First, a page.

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      Organised and Ambient Digital Racism: Multidirectional Flows in the Irish Digital Sphere

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          Abstract

          This article is concerned with the distinction between acceptable race talk in social media and organised, extreme or ‘frozen’ racism which is considered hate speech and removed. While in the literature this distinction is used to point to different variants, styles and mutations of racism, in social media platforms and in European regulatory frameworks it becomes policy. The empirical part of the article considers this distinction drawing upon a series of posts following a stabbing incident in a small Irish town, which organised Twitter accounts sought to connect to terrorism. The empirical analysis examines the tweets of those accounts and the comments left on the Facebook page and website of one of the main Irish online news outlets. The analysis shows few if any differences between the two, concluding that there is a blending of supremacist and everyday, ambient racist discourses. This blending indicates the operation of a transnational contagion, given the shared vocabularies and discourses. It further problematises the distinction between ‘illegal hate speech’ and ‘acceptable race talk’, and throws into question the principle underlying both the policies of social media as well as the European efforts to de-toxify the digital public sphere.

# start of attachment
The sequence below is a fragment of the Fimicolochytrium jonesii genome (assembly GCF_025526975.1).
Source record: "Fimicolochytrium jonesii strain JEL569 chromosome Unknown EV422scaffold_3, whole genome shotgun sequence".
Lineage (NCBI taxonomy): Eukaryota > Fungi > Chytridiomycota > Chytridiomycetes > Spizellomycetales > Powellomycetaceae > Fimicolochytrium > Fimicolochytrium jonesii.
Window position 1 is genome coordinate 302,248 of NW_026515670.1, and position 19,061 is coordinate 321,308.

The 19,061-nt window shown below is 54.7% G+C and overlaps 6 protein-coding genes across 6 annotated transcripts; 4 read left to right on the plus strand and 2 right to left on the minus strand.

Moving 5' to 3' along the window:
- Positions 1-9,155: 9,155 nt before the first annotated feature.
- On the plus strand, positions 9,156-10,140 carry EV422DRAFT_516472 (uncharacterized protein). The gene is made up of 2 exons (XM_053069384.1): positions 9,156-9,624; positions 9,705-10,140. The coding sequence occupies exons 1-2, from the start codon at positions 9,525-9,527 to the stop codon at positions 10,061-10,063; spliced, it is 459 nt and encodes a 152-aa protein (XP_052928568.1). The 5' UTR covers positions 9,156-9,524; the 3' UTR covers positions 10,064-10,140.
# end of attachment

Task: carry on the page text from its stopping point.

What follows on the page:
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          Most cited references 37

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          The Populist Radical Right: A Pathological Normalcy

           Cas Mudde (2010)
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            Race and racism in Internet Studies: A review and critique

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              From the Blackhand Side: Twitter as a Cultural Conversation

               André Brock (2012)
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                Author and article information

                Contributors
                Journal
                2056-6700
                Open Library of Humanities
                Open Library of Humanities
                2056-6700
                08 February 2019
                2019
                : 5
                : 1
                Affiliations
                [1 ]University College Dublin, IE
                Article
                10.16995/olh.405
                Copyright: © 2019 The Author(s)

                This is an open-access article distributed under the terms of the Creative Commons Attribution 4.0 International License (CC-BY 4.0), which permits unrestricted use, distribution, and reproduction in any medium, provided the original author and source are credited. See http://creativecommons.org/licenses/by/4.0/.

                Categories
                Right-wing populism and mediated activism: creative responses and counter-narratives

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